Vietnam: Tackling credit shortage for SMEs

"State authorities, financial institutions and enterprises must sit together to tackle credit shortages for small- and medium-sized enterprises."

Chairman of the Vietnam Chamber of Commerce and Industry (VCCI) Vu Tien Loc made the statement at the forum titled ‘Solutions to improve capital access for SMEs’ held on Tuesday in Hanoi.

Vietnam’s business climate has improved substantially over 30 years of renovation and development, but capital shortage remains the biggest obstacle hindering the growth of SMEs, Loc said.

Loans provided to SMEs account for only 21 per cent of total outstanding loans. Although the State authorities and banks have been more open to lending to SMEs, up to 60 per cent of these businesses are still unable to access or use bank capital.

At the same time, not all enterprises have the capacity to raise capital from other channels such as issuing shares or bonds. Meanwhile, SME development funds do not work effectively, Loc said.

The SME Development Fund, set up in 2014 with total capital of VND2 trillion (US$87 million), has so far lent VND145 billion to 19 businesses, the forum heard.

According to Loc, the credit crunch for SMEs is blamed on three parties.

“The first is the State whose representatives are the State Bank of Viet Nam and other relevant ministries and agencies. The second is banks and financial institutions, and the third is the micro, small and medium-sized enterprises,” Loc emphasised.

On the State side, there are still many legal regulations that do not encourage investment and creative businesses, according to Loc. He said State management has yet to accept risks while regulations on land-use rights do not create favourable conditions for businesses to access bank capital.

Meanwhile, banks and other financial institutions are still in favour of State-owned enterprises and enterprises having asset collateral.

However, Loc said the digital economy and startup and agricultural businesses do not have a lot of assets. Thus, he suggested that banks consider accepting mortgages in the form of ideas, business and production plans which will stimulate startups and creativity.

On the business side, about 670,000 enterprises are doing business in Viet Nam, of these SMEs make up 98 per cent. If including over five million household businesses, the number of micro, small and medium-sized enterprises is about six million units. Many of them have low transparency and weak governance that make it hard to build trust among banks.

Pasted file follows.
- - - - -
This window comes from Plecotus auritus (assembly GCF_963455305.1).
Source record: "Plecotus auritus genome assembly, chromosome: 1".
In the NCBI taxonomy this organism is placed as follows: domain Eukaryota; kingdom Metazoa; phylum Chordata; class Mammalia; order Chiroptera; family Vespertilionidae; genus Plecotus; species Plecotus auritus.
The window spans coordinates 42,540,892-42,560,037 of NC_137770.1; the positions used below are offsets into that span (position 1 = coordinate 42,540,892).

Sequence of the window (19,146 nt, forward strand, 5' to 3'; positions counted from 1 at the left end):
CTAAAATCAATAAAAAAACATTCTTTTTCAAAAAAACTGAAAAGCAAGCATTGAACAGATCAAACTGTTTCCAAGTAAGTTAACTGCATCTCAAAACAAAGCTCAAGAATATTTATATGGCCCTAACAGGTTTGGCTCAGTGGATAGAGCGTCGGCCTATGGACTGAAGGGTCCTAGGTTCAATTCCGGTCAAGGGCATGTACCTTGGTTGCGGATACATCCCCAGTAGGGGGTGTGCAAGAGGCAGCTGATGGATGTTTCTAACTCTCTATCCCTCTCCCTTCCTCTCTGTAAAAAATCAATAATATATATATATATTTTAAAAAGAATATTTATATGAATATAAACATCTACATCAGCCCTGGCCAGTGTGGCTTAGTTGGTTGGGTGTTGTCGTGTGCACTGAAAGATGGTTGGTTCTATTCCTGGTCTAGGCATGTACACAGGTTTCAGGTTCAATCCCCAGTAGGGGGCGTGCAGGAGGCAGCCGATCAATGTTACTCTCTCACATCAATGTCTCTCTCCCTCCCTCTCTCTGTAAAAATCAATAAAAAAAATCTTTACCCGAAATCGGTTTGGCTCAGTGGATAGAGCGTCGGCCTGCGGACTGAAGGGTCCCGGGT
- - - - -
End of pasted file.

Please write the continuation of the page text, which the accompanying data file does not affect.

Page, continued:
“Three parties need to sit together. The parties need to improve relations, not just the ask-give mechanism but the symbiotic relationship between banks and enterprises, and funds and enterprises,” the VCCI’s chairman said.

Tailor-made credit

According to VCCI, banks should introduce new lending methods including investment-oriented lending packages for startup and agricultural businesses based on ideas and business plans.

“The current mode of bank lending should be tailor-made, not ready-made, and encourage value-chain lending,” Loc said.

Nguyen Quoc Hung, head of the central bank’s Credit Department, admitted that SMEs still faced difficulties in accessing bank loans, not only because they lack collateral but also many do not attach much importance to updating their business activities and preparing financial statements. Their financial data is often slowly updated, inaccurate and not reviewed by independent audit.

According to Hung, enterprises must prove their business plan to be able to pay debts. As the risk is huge if providing loans without collateral, Hung suggested building a mechanism to tackle risks associated with loans for SMEs.

According to financial expert Can Van Luc, the State authority needs to quickly implement an effective legal framework for supporting SMEs, at the same time strengthening the role of business associations and co-operation among financial institutions and credit guarantee funds.

Meanwhile, small businesses should also improve transparency, disclosure and willingness to work with credit institutions to prove their corporate governance and strategic and financial capacity.


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